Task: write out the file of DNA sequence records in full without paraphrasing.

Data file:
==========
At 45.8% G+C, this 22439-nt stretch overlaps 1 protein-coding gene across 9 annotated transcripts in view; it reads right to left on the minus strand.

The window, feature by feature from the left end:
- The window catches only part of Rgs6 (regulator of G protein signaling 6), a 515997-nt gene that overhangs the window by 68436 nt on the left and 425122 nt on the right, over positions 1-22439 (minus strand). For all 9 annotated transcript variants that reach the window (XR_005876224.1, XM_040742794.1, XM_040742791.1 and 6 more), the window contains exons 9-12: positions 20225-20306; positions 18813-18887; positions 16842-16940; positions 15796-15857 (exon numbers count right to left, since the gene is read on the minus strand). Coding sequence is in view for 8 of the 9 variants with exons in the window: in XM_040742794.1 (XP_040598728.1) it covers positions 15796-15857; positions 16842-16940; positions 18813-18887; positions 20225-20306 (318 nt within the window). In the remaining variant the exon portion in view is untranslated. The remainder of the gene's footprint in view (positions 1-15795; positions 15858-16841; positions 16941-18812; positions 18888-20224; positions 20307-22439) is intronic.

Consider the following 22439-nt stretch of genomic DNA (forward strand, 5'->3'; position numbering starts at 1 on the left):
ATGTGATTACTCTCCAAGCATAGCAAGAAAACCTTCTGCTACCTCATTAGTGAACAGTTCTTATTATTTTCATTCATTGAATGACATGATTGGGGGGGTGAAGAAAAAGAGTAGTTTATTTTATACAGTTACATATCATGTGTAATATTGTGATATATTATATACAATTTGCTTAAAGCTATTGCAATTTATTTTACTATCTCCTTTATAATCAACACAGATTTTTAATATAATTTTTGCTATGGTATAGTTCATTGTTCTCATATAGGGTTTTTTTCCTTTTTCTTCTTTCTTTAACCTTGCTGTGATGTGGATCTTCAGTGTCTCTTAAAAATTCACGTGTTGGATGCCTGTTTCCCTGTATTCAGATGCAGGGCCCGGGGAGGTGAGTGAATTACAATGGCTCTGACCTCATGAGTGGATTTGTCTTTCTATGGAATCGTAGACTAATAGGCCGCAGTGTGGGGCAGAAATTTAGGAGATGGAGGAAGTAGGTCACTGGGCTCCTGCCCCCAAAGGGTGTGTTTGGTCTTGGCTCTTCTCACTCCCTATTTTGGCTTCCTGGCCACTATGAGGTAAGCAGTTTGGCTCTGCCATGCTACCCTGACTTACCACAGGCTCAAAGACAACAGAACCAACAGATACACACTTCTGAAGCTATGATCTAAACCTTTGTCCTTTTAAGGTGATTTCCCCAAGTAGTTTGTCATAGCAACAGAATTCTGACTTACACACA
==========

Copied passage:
At 45.8% G+C, this 22439-nt stretch overlaps 1 protein-coding gene across 9 annotated transcripts in view; it reads right to left on the minus strand.

The window, feature by feature from the left end:
- The window catches only part of Rgs6 (regulator of G protein signaling 6), a 515997-nt gene that overhangs the window by 68436 nt on the left and 425122 nt on the right, over positions 1-22439 (minus strand). For all 9 annotated transcript variants that reach the window (XR_005876224.1, XM_040742794.1, XM_040742791.1 and 6 more), the window contains exons 9-12: positions 20225-20306; positions 18813-18887; positions 16842-16940; positions 15796-15857 (exon numbers count right to left, since the gene is read on the minus strand). Coding sequence is in view for 8 of the 9 variants with exons in the window: in XM_040742794.1 (XP_040598728.1) it covers positions 15796-15857; positions 16842-16940; positions 18813-18887; positions 20225-20306 (318 nt within the window). In the remaining variant the exon portion in view is untranslated. The remainder of the gene's footprint in view (positions 1-15795; positions 15858-16841; positions 16941-18812; positions 18888-20224; positions 20307-22439) is intronic.

Consider the following 22439-nt stretch of genomic DNA (forward strand, 5'->3'; position numbering starts at 1 on the left):
ATGTGATTACTCTCCAAGCATAGCAAGAAAACCTTCTGCTACCTCATTAGTGAACAGTTCTTATTATTTTCATTCATTGAATGACATGATTGGGGGGGTGAAGAAAAAGAGTAGTTTATTTTATACAGTTACATATCATGTGTAATATTGTGATATATTATATACAATTTGCTTAAAGCTATTGCAATTTATTTTACTATCTCCTTTATAATCAACACAGATTTTTAATATAATTTTTGCTATGGTATAGTTCATTGTTCTCATATAGGGTTTTTTTCCTTTTTCTTCTTTCTTTAACCTTGCTGTGATGTGGATCTTCAGTGTCTCTTAAAAATTCACGTGTTGGATGCCTGTTTCCCTGTATTCAGATGCAGGGCCCGGGGAGGTGAGTGAATTACAATGGCTCTGACCTCATGAGTGGATTTGTCTTTCTATGGAATCGTAGACTAATAGGCCGCAGTGTGGGGCAGAAATTTAGGAGATGGAGGAAGTAGGTCACTGGGCTCCTGCCCCCAAAGGGTGTGTTTGGTCTTGGCTCTTCTCACTCCCTATTTTGGCTTCCTGGCCACTATGAGGTAAGCAGTTTGGCTCTGCCATGCTACCCTGACTTACCACAGGCTCAAAGACAACAGAACCAACAGATACACACTTCTGAAGCTATGATCTAAACCTTTGTCCTTTTAAGGTGATTTCCCCAAGTAGTTTGTCATAGCAACAGAATTCTGACTTACACACA